Re: Re: Re: Re: Re: Re: Unfinished Business (Jack Mankin)
Hi again J.M.
I must confess that I am not familiar with the nuances of the bat plane, whether it be your definition or Epstein's. In that regard you are the experts. I do know though, from observation, that when the ball is several feet from the plate Williams lead arm, with the bat just about to get that final extension, from the elbow to the end of the bat presents a straight line - a little more so than Bonds. I hope that you didn't think that by describing Ted's downward bat lag behind him that I was challenging your interpretation of the proper bat plane.
I do believe that to try to emulate Ted's bat swing and draw valid conclusions from that is futile. For that to happen you would have to have the same mind set as Ted, and it would help if you were Ted. Personally, I would rather rely on observation of him on tape and what he actually said in his book.
You may have misunderstood him when he talked about wrist roll. Williams stated in his book that the swing should feel like you were chopping with an axe. (What instructor teaches that today?) I am becoming convinced that the comparatively downward lag of his bat coming from behind him helped him to get frontal extension of his arms and bat. No one who has continued to hold onto the bat with both hands has ever gotten that kind of maximum extension, that I have ever seen.
(Lau Sr. used to think that if a player couldn't get good exension hanging onto the bat with both hands that he should release with the top hand. Of course this style seems to be the rage today. As you probably know, Ted for a long time frowned on this, but finally relented and recognized that it was alright to release as long as the release was after contact.) The wrist roll that Ted was talking about was after the ball was, using Ted's term, axed. If your hanging onto the bat with both hands, anatomically the rolling of the wrists is the only thing that can happen in a follow through. The power that Ted was referring to, I believe, was kinetic transmitted power. The rolling of the wrists was part of the two handed follow through. Unfortunately, Ted isn't around to deny or verify any of this.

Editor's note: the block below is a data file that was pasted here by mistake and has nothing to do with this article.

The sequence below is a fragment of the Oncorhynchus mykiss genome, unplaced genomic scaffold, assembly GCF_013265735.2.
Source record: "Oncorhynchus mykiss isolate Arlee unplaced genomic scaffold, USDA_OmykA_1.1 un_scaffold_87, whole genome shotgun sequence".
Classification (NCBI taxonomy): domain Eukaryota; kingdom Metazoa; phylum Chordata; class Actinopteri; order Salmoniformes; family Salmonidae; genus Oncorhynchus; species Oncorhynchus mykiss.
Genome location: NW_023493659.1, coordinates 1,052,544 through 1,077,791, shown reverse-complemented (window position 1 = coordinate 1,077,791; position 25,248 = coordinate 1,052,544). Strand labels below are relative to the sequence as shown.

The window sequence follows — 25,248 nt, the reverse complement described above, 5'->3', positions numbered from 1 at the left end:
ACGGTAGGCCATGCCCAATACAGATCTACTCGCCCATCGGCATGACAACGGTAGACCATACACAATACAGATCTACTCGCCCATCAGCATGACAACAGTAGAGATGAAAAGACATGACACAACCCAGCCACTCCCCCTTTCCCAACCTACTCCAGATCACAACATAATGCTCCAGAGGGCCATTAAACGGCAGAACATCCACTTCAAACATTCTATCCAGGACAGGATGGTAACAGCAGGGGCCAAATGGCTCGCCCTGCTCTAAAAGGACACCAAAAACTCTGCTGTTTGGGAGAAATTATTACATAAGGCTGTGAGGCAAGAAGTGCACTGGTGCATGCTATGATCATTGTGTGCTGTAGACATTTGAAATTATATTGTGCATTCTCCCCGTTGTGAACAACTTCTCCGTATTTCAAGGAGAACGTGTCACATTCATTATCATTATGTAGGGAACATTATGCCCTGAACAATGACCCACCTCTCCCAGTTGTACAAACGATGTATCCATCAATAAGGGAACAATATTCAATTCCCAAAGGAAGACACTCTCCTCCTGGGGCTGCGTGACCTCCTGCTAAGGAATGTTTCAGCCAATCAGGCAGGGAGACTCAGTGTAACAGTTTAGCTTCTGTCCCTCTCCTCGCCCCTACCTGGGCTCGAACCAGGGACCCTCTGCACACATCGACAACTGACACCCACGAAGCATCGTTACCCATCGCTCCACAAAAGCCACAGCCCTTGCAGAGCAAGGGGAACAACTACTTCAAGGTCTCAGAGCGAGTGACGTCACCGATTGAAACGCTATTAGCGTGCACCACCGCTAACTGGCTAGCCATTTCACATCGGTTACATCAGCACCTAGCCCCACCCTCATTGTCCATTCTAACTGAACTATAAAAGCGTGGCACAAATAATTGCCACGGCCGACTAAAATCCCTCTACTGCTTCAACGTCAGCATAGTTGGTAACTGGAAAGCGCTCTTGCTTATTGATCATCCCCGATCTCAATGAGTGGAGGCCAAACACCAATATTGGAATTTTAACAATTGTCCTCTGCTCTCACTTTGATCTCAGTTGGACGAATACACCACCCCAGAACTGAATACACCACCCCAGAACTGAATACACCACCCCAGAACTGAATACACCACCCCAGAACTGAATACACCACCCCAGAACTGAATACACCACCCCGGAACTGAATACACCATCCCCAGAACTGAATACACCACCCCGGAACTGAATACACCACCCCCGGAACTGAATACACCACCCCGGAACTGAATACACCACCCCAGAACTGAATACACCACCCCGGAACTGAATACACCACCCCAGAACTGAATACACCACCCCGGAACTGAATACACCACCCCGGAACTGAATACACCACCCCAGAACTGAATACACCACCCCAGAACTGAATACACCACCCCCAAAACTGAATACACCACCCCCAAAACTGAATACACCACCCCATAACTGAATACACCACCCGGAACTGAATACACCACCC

Ted's extension allowed the arms to be positioned and work closely together throughout the swing. Perhap you have noticed in Bond's swing a different kind of action. Instead of extension out his lead elbow stays bent and relatively close to the body as his hands cut across a rotating body. The result is a tight low follow through. This gives the impression of a very efficient compact swing, which it is. I can understand why you and others would use Bonds as a model, even though his swing is not long and graceful like Griffey or A-Rod. These three are all modern day swingers, who are capable to some degree to be copied. This is not true with Williams. He was one of a kind. It saddens me to see a little leaguer standing at the plate setting up like Williams. I know he has read Williams book and is in for a huge disappointment.
Keep up your good work. I know sometimes you get flak from thereoticians, but your work has, and is going to continue to help a lot of yougsters.
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